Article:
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CHAPTER 7

CONCLUSIONS ON BROADER ISSUES

    • 7.1

      GENERAL CONCLUSIONS ABOUT INTELLIGENCE AND ITS USE

  • 580.

    In this Chapter, we set out some general conclusions about the gathering, evaluation and

use of intelligence, in the light of our examination of the material in preceding Chapters.

OTHER CASES

  • 581.

    As the Intelligence and Security Committee have observed1: Most of the hard work that the Agencies do every year will never be made public.

  • 582.

    Much that is in Chapter 2 can be told only because the outcomes described there are now publicly known. Nevertheless, the material we have published for the first time in this Report illustrates the contribution of intelligence reports and assessments to the handling of each of these cases over recent years. Intelligence has been validated to an impressive extent by what has been subsequently revealed and has played a crucial part in enabling developing threats to international security and stability to be identified and countered. For obvious reasons, we have not discussed the sources of the intelligence but we have examined them. The cases demonstrate a high degree of co-operation not only between the agencies but also with liaison services, and with the departments who have been enabled to act effectively on the intelligence.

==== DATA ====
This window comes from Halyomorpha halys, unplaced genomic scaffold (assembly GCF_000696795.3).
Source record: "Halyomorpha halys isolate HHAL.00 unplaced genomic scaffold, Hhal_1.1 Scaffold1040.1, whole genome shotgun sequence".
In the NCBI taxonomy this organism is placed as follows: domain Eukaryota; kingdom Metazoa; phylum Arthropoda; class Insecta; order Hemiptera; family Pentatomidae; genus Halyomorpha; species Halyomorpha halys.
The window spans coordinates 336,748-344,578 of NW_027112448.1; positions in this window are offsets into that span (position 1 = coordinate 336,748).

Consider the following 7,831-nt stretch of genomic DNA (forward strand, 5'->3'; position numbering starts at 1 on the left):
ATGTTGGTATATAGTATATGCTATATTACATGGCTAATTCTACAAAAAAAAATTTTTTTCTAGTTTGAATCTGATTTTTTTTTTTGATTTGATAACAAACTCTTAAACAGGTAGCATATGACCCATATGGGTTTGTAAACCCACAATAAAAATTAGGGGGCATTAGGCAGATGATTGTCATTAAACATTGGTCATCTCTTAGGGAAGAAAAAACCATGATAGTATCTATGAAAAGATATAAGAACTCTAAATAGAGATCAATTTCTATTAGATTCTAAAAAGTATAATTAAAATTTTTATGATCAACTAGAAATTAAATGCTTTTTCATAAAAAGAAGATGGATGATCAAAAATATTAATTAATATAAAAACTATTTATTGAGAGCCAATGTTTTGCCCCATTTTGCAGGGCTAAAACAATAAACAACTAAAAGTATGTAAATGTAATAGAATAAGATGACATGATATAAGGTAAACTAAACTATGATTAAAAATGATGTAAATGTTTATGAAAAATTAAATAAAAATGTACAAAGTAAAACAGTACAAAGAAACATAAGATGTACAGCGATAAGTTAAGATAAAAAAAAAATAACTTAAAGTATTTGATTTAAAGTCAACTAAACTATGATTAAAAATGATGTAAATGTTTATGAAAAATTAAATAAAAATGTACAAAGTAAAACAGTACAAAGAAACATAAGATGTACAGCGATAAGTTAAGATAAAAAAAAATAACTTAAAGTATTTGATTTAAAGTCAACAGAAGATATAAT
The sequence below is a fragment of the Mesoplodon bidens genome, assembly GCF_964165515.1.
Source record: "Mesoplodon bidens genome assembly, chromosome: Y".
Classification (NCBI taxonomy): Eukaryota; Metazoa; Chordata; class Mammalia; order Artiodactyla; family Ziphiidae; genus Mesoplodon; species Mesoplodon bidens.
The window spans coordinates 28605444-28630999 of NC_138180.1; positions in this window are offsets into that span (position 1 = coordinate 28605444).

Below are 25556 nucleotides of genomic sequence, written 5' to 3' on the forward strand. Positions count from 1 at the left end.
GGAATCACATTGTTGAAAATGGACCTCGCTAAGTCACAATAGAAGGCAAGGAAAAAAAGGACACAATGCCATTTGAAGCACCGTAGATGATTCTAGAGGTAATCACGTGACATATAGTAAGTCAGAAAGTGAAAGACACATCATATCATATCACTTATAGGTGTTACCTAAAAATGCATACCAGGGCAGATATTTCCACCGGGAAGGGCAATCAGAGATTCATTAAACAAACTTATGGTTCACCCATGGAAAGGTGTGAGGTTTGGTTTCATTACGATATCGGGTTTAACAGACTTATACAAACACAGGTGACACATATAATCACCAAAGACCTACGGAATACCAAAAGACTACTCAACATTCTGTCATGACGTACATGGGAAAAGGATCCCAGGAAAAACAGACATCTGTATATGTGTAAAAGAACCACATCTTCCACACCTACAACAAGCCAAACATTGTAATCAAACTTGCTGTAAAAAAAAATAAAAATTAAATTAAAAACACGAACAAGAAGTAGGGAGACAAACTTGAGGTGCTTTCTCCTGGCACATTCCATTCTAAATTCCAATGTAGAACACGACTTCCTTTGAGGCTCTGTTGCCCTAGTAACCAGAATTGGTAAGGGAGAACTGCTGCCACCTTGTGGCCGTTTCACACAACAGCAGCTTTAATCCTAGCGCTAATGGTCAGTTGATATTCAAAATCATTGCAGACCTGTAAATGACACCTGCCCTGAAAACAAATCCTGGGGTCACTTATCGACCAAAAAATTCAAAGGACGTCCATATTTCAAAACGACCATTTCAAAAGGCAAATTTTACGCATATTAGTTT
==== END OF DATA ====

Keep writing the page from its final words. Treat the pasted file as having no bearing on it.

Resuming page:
INTERNATIONAL CO-OPERATION

583.

We believe it to be right, therefore, to start this Chapter with our views on the importance of international co-operation in this field. While there may be differences between countries over policy issues, not least towards the Middle East, there is agreement among the great majority of countries over the need to tackle the risks posed by destabilising nuclear, biological and chemical weapons programmes, to limit proliferation and to prevent terrorists from increasing their arsenal of destruction by the acquisition of vastly

more powerful weapons.

584.

We note that much

of what was

reliably

known

about

Iraq’s

unconventional weapons programmes in the mid- and late-1990s was obtained through the reports of the UN Special Commission (UNSCOM) and of the International Atomic Energy Agency (IAEA). These international agencies now appear to have been more effective than was realised at the time in dismantling and inhibiting Iraq’s prohibited weapons programmes. The value of such international organisations needs to be recognised and built on for the future, supported by the contribution of intelligence from national agencies.

1

Intelligence and Security Committee Annual Report 2003-2004. Cm 6240. June 2004.

141

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